Thursday, May 05, 2016

Death is hardest to deal with when it hits close to your heart.

It seems death has been a predominant theme for 2016. I'll go into celebrity deaths and the rest in a later entry.

In the early hours of Sunday 24th April 2016, my friend Aaron died. His death affected me in more ways than one.

Aaron and I have never met face to face. We come to know each because we enjoy the same radio programme, "Fighting Talk" on BBC Radio 5 Live. We have been friends for about two years, finding out that we have much in common. We both reminisce about the 1980s, especially about TV shows. He was great to engage online, chatting on music and movies. He loved quizzes and he got me playing "QuizUp" on my smartphone. He had a similar sense of wicked humour to mine.

The similarities don't end there. We both suffer from depression. We both been through trying out different anti-depressants to see which would fit us the best. We both had our up and downs. We both expressed our depression to our online friends without being afraid of what people think, that we were not afraid to ask for help. We both conversed with each privately about our depression, supporting each other through the rough patches.

Ultimately it was his depression that killed him. Although the details have been sketchy, primarily because the news I have been hearing has been delivered by proxy. Aaron had been going through a bout of depression in March. I had noticed it and had been conversing with him during this period. There was some time he was not online, around three weeks. I didn't notice, maybe because I was dealing with my own troubles with depression and work, and had gone on holiday. Only in mid April did I hear the news from a common friend that Aaron had been admitted to ICU for alcoholic necrotising pancreatitis. Apparently he had tried to commit suicide by consuming a copious amount of alcohol. This didn't kill him but caused the pancreatitis I mentioned before plus multi-organ failure. Most of his online friends thought he was pulling through, being on the mend. In the end, it seemed the damage was too much.

This is the second friend who has died at a young age. My friend from secondary school, Theola, died of complications of IgA nephropathy (a kidney disease) in early December 2014. I had written an entry into blog at that time. For some reason, I didn't post it. Both died in their 30s - Theola at 32 years old, Aaron at 36 years old. Both had died from complications of their primary disease. Their deaths had come our of the blue. I was chatting to Theola on Facebook only two weeks prior to her death, planning to meet up and crash at her place. We were joking I had to share a bed with her two cats if I was going to stay overnight at her home. I'm going to miss conversations like those. With Aaron, he had already been ICU for a few weeks. He had been planned for surgery, with family and friends visiting him.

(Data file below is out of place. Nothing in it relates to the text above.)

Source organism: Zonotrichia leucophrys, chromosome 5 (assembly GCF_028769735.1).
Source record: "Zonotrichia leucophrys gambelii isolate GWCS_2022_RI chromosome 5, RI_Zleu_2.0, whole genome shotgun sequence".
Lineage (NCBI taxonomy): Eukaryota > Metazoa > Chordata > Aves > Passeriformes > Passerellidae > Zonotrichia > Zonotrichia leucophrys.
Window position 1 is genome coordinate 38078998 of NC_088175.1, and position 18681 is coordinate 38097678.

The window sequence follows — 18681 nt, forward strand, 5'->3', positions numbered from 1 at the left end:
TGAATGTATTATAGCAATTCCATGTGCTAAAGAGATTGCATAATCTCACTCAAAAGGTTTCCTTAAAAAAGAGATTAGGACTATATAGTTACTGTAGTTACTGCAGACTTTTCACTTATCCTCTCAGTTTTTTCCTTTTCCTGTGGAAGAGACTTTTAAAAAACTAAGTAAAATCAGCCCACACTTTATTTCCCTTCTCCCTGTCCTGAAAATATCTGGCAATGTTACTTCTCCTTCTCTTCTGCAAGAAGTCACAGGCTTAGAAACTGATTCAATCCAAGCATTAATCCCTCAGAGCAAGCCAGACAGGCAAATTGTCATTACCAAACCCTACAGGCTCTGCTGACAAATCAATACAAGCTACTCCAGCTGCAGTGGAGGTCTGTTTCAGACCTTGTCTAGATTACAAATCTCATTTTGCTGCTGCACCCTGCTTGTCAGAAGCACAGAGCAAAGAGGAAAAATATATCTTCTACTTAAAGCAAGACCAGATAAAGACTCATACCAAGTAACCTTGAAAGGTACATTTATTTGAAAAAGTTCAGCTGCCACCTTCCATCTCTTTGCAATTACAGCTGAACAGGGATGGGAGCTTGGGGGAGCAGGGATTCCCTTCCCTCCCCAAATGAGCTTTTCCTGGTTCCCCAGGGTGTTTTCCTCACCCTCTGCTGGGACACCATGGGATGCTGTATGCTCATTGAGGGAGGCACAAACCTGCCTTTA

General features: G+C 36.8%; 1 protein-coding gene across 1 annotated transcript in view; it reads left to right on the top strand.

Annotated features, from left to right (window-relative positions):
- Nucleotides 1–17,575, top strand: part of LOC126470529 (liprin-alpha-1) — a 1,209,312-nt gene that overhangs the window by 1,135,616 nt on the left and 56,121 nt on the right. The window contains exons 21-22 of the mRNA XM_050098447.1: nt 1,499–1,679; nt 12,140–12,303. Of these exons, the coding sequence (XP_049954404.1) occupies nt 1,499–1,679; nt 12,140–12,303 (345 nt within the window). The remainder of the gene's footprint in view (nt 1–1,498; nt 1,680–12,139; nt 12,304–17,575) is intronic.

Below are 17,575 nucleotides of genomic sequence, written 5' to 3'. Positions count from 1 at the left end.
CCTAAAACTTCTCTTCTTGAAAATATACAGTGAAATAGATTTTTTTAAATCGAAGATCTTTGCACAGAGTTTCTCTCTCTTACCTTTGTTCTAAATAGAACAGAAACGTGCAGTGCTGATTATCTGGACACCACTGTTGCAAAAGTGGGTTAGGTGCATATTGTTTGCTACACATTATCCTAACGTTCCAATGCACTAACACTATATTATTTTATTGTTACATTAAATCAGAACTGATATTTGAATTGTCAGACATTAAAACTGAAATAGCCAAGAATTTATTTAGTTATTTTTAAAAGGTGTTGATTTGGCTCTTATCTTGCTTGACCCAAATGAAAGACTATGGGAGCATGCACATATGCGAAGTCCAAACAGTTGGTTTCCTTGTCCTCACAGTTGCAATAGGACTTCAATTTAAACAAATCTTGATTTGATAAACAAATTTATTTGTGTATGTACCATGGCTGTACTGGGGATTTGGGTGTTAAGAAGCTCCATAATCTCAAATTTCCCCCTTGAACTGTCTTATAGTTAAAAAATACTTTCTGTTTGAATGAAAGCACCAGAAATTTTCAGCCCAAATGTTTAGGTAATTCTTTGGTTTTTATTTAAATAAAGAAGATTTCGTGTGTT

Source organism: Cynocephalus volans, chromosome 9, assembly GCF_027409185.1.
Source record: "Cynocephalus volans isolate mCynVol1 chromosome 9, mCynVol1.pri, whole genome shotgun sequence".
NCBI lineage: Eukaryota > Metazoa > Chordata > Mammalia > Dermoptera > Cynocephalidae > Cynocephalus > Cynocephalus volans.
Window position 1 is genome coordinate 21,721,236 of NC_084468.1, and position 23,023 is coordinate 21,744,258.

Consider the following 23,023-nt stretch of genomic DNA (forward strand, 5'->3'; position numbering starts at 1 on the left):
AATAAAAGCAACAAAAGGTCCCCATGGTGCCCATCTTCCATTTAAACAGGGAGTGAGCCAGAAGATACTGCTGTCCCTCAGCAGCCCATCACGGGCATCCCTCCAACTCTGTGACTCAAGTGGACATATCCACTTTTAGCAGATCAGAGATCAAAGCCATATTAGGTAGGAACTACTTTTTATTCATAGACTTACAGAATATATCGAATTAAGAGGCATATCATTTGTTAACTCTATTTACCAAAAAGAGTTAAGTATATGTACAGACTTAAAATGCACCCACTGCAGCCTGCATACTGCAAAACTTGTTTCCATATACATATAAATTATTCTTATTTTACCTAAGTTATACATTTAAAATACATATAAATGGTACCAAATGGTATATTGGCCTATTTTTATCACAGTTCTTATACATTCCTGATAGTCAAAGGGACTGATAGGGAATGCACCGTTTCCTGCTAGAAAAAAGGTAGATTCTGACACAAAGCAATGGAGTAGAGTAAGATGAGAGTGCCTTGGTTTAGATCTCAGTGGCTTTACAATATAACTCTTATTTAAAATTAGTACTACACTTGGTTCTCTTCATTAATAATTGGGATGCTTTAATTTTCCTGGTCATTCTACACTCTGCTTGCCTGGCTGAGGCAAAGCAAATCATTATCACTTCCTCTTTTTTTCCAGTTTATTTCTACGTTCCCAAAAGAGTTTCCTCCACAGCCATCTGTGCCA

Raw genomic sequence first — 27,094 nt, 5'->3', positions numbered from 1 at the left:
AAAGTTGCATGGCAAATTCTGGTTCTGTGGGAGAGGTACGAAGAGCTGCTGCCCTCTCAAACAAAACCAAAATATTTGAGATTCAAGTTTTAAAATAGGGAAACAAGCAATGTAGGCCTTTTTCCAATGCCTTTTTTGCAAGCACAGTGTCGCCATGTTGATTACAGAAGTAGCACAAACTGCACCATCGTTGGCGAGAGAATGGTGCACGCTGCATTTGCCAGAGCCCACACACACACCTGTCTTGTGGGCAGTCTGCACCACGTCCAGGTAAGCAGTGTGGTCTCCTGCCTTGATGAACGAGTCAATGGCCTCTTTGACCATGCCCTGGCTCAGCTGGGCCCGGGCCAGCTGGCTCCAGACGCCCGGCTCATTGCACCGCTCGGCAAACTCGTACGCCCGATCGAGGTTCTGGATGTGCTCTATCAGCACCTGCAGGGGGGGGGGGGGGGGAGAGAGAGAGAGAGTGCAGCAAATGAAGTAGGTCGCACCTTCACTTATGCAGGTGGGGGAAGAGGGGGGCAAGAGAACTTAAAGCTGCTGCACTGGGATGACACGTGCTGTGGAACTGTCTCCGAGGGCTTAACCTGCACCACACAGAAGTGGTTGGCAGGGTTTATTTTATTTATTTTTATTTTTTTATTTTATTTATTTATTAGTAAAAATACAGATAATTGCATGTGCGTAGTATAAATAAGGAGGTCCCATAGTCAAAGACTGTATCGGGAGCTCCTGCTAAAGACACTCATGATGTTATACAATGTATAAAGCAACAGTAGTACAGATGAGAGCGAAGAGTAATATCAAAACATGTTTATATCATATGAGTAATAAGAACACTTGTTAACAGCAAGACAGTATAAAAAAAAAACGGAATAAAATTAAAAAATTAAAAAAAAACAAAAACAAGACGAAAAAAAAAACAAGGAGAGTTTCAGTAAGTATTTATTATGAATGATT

As a doctor, I always feel I could have done more. For Theola, she was diagnosed four months prior to her death. She traveled back to Hong Kong to see if an expert nephrologist could do anything to help her but to no avail. With Aaron, the guilt is more so. As a friend, I could always talk to him and give my support, even though I was thousands of kilometres away. As a fellow depressive patient, I know the struggles he was going through. As a doctor, the guilt is even worse. I should have noticed Aaron had disappeared off online. I should have recognised the signs, since he was putting up posts on his Facebook wall of being down in the dumps. Other friends have said we have done everything possible and he would still have killed himself. Apart from being attached to Aaron, 24 hours and 7 days a week, we couldn't have prevented this but the guilt is still there.